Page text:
This Small Business Technology Transfer (STTR) Phase II project is seeking to develop and commercialize a novel method for recycling immiscible polymer (IP) wastes into value-added products. In this new method, the IP waste is converted into highly-orientated filaments with a surface of a relatively lower melting point polymer and a core of a relatively higher melting point polymer. These high-strength bicomponent fibers are then processed into desired composite components by melting and fusing the surface polymer; because only the surface polymer is melted during processing, the end product is reinforced by its high-strength core fibril of the higher-melting-point polymer.
The broader/commercial impact of this project will be an enabling process to cost effectively produce self-reinforced composites from recycled, immiscible Polyprophelene(PP)/nylon. For the carpet recycling market alone, this approach will reduce more than 5 billion pounds per year of carpet waste. By converting the waste stream into value-added products with improved mechanical properties the carpet waste will never reach our landfills. This process eliminates complicated sorting and separation steps, uses less energy for production, and reduces crude oil consumption needed for virgin polymers. For transportation applications, the self-reinforced composites' excellent strength to weight ratio can help produce lighter component parts, enhancing fuel efficiency. The new reinforced materials can be further processed by molding/forming processes to create 3-D parts with enhanced mechanical properties. This technology shows that recycled polymer blends prepared in an appropriate way can deliver superior value-added performance over virgin polymers.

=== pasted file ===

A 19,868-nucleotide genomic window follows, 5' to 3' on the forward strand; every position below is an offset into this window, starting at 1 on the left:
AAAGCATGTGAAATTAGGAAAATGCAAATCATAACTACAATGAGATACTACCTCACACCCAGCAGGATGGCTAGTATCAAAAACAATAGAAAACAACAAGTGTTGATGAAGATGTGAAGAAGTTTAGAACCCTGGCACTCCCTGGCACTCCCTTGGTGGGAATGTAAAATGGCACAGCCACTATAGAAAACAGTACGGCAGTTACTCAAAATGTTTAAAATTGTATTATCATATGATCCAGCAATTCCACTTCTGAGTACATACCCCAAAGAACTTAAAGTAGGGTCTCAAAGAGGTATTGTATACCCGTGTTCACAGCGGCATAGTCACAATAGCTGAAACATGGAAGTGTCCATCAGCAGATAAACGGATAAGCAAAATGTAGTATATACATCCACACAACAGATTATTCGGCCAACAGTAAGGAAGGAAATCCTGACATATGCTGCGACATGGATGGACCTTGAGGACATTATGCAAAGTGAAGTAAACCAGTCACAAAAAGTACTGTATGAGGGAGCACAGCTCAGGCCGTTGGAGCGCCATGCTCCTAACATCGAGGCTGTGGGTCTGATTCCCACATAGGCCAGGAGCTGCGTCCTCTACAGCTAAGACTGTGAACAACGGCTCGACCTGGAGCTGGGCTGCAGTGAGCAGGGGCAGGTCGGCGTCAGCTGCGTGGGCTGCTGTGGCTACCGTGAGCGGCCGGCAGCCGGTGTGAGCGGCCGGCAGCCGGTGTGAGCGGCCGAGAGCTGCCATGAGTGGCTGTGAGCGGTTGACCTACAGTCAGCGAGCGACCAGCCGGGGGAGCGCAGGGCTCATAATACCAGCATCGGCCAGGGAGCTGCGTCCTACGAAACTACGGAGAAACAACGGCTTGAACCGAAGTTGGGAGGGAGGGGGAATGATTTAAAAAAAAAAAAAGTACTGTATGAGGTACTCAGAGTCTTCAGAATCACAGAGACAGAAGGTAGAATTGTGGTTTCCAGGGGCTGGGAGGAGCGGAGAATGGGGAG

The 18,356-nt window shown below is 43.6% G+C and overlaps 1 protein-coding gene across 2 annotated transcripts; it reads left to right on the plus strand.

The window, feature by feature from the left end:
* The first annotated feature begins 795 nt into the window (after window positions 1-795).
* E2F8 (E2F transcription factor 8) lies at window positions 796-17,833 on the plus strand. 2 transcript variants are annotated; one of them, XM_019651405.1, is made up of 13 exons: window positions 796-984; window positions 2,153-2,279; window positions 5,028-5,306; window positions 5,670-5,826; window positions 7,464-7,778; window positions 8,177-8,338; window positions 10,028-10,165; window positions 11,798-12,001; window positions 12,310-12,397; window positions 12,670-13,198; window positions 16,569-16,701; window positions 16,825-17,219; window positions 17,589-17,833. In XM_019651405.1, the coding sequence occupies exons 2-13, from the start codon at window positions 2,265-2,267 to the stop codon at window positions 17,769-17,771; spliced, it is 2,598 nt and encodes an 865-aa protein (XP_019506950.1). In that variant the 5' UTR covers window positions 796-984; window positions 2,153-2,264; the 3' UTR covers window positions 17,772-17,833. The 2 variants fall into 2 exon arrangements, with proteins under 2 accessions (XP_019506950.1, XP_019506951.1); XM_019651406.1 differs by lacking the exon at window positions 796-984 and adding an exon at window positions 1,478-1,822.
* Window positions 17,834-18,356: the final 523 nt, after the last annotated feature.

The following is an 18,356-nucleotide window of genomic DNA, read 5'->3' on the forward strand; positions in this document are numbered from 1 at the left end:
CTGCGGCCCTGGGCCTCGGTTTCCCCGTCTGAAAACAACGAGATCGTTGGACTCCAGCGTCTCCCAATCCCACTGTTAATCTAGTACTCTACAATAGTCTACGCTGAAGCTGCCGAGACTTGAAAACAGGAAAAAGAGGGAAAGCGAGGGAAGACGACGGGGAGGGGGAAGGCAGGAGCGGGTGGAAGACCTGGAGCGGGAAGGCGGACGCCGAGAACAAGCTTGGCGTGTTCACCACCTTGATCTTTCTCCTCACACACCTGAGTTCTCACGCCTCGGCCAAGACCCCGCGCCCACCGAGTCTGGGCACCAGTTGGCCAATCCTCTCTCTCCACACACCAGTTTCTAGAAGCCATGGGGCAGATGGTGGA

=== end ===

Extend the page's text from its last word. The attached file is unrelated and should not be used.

Over 6 billion pounds of carpet waste enters landfills in the U.S. each year. The costly steps of separating and sorting recycled carpet components drives used carpeting into the landfill instead of being recycled. Reducing the cost and environmental burden on our society to manage ever growing landfills is necessary. The Novana technology for carpet waste recycling makes recycling more attractive because it handles the waste stream without the need of separating and sorting. This new Novana technology demonstrates that recycled waste mixtures prepared in an appropriate way can deliver superior polymer performance over virgin counterparts. Also, when Novana converts carpet to recycled resins, we reduce our domestic reliance on imported oil, a raw material of resins. This technology creates new economics and performance standards for recycling. In essence, Novana has developed a new category of polymers and self-reinforced composites. Unlike existing plastic composites, Novanaâ€™s products are made of 100% recyclable plastics which are thermo-formable, lightweight, inert to moisture environment effects, and mechanically strong. This technology could revolutionize the publicâ€™s attitude toward recycling, particularly the disinclination of manufacturers to recycle post-industrial waste and the reluctance of consumers to purchase recycled products. This technology has been successfully demonstrated using post industry carpet wastes. The Novana innovation is developing two basic product forms: resin and a matrix. The extruded resin, named Novana SRTM Resin, can be sold as a fiber, as well as in rod (pellet) form. The fibers can be used in as continuous filaments or in chopped short-cut and staple fiber forms. The pellets and short-cut fibers are used in various molding operations such as compression and transfer molding to make parts and products to replace the resin of PP self-reinforced with micro nylon fiber. The Novana SRTM Matrix is a self-reinforced composite material. The matrix is a sheet of varying thicknesses with PP on the exterior and micro nylon fibers imbedded in the center, creating a self-reinforced structure ready for subsequent thermoforming processing into a desired shape of an end-product. The concept originated from an idea conceived at Novana Inc. to address the emerging environmental issues. This proprietary separation and extrusion process has been protected under a U.S. Patent filed in Nov., 2007, assigned to Novana, Inc. The technology has been further developed by closely working with the Georgia Institute of Technology, under support of the NSF STTR program. The research engages students to learn a novel route to tackle environmental issues using the "green" technology. This study also generates industrial partnerships to provide solutions for reducing mine tailing waste and to develop medical devices made of recycled materials.